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Child Labour in Mining: What Have We Learned?

Child Labour in Mining: What Have We Learned?

June 12, 2019, by Fabiana Di Lorenzo and Blanca Racionero Gómez


Today - the 12th of June – is World Day against Child Labour. While children working in the agricultural sector have been the focus for the past 20 years, children working in mining – which is believed to number 1 million – have received attention only in recent years. It is unclear how many children are working in the mining sector – partly due to the lack of a uniform legal definition of ‘child labour,’ which would allow for comparison among different countries. Another reason why the number of children working in mining is unclear is due to the often informal or illegal nature of artisanal and small-scale mining (ASM), which makes these numbers difficult to track.

Worldwide, it is estimated that there are 40 million people working in ASM across 80 countries, with 150 million people depending on ASM practices, including family members of the ASM miners and the broader ASM community. Artisanal miners are responsible for 20% of the global supply chain of gold and diamonds, 80% of the global sapphire supply chain, 26% of the global tantalum supply chain, and 25% of the global tin production. In many of these countries, more than 70% of ASM operators are informal, and informality can lead to negative environmental and social impacts as well as exclusion of ASM miners, communities, and children from legal protection.

An integrated approach to address child labour

Over the years, Levin Sources have worked with governments in mineral-producing countries to improve resource governance, and we have worked with private companies upstream and downstream to improve due diligence and address child labour risks in mining. While NGOs and media place a lot of emphasis on the role of companies in addressing child labour risks, our work has proven that child labour can only be addressed in a holistic and integrated manner, which goes beyond the specific mineral supply chain and looks at the broader market system. We must emphasise that when initiatives focus on specific commodity supply chains without considering the broader market system, the political environment, and social protection required, then children removed from mining are at risk of migrating to other hazardous forms of employment such as fishing, agriculture, and, in the worst case scenario, sex work.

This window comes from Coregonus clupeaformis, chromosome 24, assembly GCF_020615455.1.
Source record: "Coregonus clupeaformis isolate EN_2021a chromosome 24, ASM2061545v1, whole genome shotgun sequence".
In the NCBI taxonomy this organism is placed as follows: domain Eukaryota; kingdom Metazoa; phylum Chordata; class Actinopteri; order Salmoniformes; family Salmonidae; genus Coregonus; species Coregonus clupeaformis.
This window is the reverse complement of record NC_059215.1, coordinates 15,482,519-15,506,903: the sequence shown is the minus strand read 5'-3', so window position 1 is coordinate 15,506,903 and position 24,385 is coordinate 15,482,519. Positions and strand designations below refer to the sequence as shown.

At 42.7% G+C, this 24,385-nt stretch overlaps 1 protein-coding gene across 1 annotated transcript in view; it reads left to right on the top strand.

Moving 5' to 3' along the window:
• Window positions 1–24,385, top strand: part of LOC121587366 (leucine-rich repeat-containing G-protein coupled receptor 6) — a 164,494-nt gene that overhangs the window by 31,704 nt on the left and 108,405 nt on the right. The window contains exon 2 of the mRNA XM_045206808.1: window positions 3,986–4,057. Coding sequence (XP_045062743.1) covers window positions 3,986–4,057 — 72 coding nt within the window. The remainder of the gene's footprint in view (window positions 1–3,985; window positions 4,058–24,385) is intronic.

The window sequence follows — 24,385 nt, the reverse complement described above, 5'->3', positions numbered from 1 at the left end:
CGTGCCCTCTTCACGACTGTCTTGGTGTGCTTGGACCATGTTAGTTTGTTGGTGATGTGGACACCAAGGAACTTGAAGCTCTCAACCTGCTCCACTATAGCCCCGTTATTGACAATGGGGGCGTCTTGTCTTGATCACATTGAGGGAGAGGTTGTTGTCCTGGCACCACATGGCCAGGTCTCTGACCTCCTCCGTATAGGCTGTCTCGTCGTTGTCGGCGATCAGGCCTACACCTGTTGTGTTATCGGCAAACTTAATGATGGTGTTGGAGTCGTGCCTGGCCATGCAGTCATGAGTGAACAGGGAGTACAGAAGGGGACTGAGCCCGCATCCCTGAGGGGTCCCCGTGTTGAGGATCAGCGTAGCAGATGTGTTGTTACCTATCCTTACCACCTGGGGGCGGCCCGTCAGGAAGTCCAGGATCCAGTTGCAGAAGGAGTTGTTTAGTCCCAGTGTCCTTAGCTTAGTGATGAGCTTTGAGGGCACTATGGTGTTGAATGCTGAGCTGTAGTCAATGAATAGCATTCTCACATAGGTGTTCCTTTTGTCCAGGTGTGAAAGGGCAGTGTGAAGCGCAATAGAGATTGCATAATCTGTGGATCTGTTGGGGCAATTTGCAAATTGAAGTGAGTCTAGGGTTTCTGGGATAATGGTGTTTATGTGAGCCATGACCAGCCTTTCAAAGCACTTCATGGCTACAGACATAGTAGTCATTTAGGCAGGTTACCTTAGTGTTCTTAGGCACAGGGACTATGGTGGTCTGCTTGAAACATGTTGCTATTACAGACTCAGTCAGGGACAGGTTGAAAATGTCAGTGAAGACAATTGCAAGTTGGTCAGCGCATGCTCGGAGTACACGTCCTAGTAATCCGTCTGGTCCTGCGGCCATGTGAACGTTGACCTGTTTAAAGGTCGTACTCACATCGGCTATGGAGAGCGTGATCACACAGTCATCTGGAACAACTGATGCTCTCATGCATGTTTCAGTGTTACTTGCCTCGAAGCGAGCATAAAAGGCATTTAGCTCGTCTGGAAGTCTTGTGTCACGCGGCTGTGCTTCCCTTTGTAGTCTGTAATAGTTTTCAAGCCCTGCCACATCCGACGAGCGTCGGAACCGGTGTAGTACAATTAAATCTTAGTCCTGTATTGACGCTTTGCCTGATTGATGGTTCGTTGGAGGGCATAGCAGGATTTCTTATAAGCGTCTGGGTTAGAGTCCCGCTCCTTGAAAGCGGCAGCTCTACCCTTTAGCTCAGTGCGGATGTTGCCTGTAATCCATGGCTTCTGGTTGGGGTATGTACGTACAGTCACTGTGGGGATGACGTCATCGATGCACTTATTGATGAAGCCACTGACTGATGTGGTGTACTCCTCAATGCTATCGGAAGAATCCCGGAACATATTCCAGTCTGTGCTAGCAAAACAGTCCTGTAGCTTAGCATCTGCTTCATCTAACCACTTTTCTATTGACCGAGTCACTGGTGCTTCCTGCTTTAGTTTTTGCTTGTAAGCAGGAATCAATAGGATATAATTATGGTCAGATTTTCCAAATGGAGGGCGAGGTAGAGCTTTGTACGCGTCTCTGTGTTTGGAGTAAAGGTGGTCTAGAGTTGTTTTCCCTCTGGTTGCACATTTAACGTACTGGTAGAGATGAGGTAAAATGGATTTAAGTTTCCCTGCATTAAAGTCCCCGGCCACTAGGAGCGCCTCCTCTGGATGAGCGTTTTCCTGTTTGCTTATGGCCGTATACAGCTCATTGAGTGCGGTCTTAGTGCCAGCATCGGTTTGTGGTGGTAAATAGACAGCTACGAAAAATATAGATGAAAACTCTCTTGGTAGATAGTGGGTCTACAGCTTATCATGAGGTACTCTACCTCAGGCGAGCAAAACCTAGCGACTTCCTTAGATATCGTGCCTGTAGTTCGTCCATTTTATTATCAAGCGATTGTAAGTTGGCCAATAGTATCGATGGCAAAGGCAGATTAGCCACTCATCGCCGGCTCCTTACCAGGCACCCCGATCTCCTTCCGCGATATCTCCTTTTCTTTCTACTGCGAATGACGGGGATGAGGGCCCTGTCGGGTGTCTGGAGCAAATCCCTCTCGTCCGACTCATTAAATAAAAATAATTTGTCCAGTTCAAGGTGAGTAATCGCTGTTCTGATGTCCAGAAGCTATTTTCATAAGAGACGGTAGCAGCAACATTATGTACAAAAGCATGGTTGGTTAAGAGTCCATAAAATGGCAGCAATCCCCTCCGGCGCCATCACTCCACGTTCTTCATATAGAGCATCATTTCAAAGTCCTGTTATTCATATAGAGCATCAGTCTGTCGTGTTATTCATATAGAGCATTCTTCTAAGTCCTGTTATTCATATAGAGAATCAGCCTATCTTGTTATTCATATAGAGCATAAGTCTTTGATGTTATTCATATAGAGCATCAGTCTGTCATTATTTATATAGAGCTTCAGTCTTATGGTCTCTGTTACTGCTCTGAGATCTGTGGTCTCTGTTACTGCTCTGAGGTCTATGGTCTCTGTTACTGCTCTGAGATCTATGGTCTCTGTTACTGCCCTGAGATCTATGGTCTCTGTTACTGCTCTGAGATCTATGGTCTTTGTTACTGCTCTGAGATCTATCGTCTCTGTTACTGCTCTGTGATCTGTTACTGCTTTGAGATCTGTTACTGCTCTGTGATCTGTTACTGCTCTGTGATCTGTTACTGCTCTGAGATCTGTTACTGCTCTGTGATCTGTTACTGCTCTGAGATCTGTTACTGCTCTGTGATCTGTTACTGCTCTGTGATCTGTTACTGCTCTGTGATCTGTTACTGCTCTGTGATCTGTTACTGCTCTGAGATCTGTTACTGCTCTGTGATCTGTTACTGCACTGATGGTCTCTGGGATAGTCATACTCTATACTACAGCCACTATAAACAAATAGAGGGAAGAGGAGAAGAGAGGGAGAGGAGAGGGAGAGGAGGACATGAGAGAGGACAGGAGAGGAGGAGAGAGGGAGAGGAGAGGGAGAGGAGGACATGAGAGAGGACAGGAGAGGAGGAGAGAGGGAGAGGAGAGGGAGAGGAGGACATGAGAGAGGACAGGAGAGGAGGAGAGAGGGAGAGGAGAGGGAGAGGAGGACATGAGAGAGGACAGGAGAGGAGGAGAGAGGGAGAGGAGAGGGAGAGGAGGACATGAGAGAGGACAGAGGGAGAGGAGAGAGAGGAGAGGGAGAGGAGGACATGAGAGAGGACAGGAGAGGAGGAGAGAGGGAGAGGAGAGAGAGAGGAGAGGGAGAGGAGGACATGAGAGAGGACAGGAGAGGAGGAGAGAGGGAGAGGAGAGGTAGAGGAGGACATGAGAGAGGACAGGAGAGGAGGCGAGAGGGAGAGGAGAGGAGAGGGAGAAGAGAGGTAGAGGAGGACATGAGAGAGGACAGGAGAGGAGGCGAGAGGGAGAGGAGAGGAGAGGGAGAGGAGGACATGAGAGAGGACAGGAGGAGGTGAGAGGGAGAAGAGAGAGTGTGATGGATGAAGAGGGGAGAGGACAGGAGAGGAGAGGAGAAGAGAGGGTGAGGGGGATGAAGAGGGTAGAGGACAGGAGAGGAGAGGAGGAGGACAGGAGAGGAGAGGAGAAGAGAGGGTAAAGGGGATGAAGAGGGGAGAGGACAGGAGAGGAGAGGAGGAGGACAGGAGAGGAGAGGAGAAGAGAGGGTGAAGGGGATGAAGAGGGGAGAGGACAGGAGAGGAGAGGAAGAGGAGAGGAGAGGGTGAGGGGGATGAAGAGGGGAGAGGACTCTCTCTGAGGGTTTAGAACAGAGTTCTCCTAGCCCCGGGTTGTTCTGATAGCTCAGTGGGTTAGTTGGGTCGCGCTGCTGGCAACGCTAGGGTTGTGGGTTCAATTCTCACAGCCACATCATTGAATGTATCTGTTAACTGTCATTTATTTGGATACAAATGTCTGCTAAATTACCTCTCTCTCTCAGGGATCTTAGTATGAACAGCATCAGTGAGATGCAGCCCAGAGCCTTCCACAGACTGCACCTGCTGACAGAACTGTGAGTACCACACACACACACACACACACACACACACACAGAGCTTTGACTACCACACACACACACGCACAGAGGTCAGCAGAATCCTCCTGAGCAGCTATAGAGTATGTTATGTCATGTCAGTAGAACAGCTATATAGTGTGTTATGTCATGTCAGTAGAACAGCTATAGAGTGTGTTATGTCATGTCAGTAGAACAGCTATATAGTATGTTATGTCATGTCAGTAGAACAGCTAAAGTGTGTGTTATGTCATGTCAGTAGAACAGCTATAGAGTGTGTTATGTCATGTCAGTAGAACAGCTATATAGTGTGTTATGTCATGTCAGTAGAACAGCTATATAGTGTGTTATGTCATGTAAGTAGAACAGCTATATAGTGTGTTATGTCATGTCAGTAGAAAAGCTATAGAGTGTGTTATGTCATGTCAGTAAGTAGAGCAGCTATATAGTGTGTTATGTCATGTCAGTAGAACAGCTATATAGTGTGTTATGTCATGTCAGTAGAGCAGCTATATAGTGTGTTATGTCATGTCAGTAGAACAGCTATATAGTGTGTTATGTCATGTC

An integrated approach is crucial for children to be protected, and any approach must consider improving the legal framework, addressing causes of poverty, facilitating access to education, improving transition to employment, providing safety nets to children who are alone and have to work to survive, and creating a diverse range of employment opportunities. An integrated approach will also include addressing issues related to corruption and poor governance of resources that have a detrimental impact on the efficient and effective raise of government revenue, which could be used to deliver public services.

Neither the specific mineral supply chains’ actors alone, nor ministries and leaders that focus on mining alone, can successfully address child labour. Since child labour is not limited to a specific sector and child workers migrate across sectors, this is an issue that requires the collective efforts of various ministries in mineral-producing countries, as well as civil society, communities, international public and private actors, and private local companies.

Any project led by a private actor, whether it be a private company or NGO, in the delivery of what are supposed to be public goods (e.g. schools, roads, clinics) are at risk of long-term sustainability when there is no involvement from the public sector.

The ILO mission

The ILO has worked for many years to address poor working conditions and child labour in the garment, fishing, and agriculture sectors, and its experience in addressing child labour through area-based and holistic approaches, with coordinated interventions of different integrated intervention of different government institutions, social partners, private sector, CSOs and local communities, should be looked at and analysed. Perhaps future interventions in the mineral space should build on what the ILO and its partners have learned in other sectors for the last 20 years.

Levin Sources are currently working on a project for the ILO in order to gather cases of good practice to tackle child labour and poor working conditions in the ASM sector. The final report is expected by the end of July.


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